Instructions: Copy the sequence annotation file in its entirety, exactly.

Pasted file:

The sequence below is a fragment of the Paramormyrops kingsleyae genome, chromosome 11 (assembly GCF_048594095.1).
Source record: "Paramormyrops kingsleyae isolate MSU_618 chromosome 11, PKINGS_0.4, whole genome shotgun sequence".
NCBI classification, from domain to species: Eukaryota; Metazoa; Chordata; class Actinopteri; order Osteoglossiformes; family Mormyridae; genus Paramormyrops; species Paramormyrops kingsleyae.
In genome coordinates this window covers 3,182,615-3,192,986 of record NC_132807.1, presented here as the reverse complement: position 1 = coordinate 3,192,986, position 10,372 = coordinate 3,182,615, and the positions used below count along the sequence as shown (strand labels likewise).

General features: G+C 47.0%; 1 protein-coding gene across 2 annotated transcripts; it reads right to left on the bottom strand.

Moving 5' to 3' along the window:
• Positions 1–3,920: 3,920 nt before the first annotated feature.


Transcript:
The sequence below is a fragment of the Paramormyrops kingsleyae genome, chromosome 11 (assembly GCF_048594095.1).
Source record: "Paramormyrops kingsleyae isolate MSU_618 chromosome 11, PKINGS_0.4, whole genome shotgun sequence".
NCBI classification, from domain to species: Eukaryota; Metazoa; Chordata; class Actinopteri; order Osteoglossiformes; family Mormyridae; genus Paramormyrops; species Paramormyrops kingsleyae.
In genome coordinates this window covers 3,182,615-3,192,986 of record NC_132807.1, presented here as the reverse complement: position 1 = coordinate 3,192,986, position 10,372 = coordinate 3,182,615, and the positions used below count along the sequence as shown (strand labels likewise).

General features: G+C 47.0%; 1 protein-coding gene across 2 annotated transcripts; it reads right to left on the bottom strand.

Moving 5' to 3' along the window:
• Positions 1–3,920: 3,920 nt before the first annotated feature.